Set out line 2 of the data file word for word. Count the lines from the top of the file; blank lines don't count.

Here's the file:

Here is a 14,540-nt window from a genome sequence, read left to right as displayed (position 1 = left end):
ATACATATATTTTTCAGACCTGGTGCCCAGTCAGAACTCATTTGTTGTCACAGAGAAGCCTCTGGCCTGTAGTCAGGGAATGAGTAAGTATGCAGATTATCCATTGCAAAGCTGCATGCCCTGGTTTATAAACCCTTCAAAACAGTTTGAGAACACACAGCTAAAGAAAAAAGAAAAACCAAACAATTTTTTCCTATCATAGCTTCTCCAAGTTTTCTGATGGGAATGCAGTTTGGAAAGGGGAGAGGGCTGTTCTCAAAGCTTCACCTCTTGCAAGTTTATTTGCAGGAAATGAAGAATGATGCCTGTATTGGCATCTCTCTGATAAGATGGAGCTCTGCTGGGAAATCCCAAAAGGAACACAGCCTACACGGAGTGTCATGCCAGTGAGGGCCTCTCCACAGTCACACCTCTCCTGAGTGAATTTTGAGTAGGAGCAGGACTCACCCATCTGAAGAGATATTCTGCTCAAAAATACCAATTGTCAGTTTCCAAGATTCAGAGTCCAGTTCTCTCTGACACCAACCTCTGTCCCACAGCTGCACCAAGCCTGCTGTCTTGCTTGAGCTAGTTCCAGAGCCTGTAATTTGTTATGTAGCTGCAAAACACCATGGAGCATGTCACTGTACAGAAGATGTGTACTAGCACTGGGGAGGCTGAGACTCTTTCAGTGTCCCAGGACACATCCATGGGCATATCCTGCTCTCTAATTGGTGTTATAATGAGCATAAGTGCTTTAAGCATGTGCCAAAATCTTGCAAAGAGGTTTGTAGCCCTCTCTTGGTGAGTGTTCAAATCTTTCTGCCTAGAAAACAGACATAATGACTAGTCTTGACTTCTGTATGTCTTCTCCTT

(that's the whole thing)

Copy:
ATACATATATTTTTCAGACCTGGTGCCCAGTCAGAACTCATTTGTTGTCACAGAGAAGCCTCTGGCCTGTAGTCAGGGAATGAGTAAGTATGCAGATTATCCATTGCAAAGCTGCATGCCCTGGTTTATAAACCCTTCAAAACAGTTTGAGAACACACAGCTAAAGAAAAAAGAAAAACCAAACAATTTTTTCCTATCATAGCTTCTCCAAGTTTTCTGATGGGAATGCAGTTTGGAAAGGGGAGAGGGCTGTTCTCAAAGCTTCACCTCTTGCAAGTTTATTTGCAGGAAATGAAGAATGATGCCTGTATTGGCATCTCTCTGATAAGATGGAGCTCTGCTGGGAAATCCCAAAAGGAACACAGCCTACACGGAGTGTCATGCCAGTGAGGGCCTCTCCACAGTCACACCTCTCCTGAGTGAATTTTGAGTAGGAGCAGGACTCACCCATCTGAAGAGATATTCTGCTCAAAAATACCAATTGTCAGTTTCCAAGATTCAGAGTCCAGTTCTCTCTGACACCAACCTCTGTCCCACAGCTGCACCAAGCCTGCTGTCTTGCTTGAGCTAGTTCCAGAGCCTGTAATTTGTTATGTAGCTGCAAAACACCATGGAGCATGTCACTGTACAGAAGATGTGTACTAGCACTGGGGAGGCTGAGACTCTTTCAGTGTCCCAGGACACATCCATGGGCATATCCTGCTCTCTAATTGGTGTTATAATGAGCATAAGTGCTTTAAGCATGTGCCAAAATCTTGCAAAGAGGTTTGTAGCCCTCTCTTGGTGAGTGTTCAAATCTTTCTGCCTAGAAAACAGACATAATGACTAGTCTTGACTTCTGTATGTCTTCTCCTT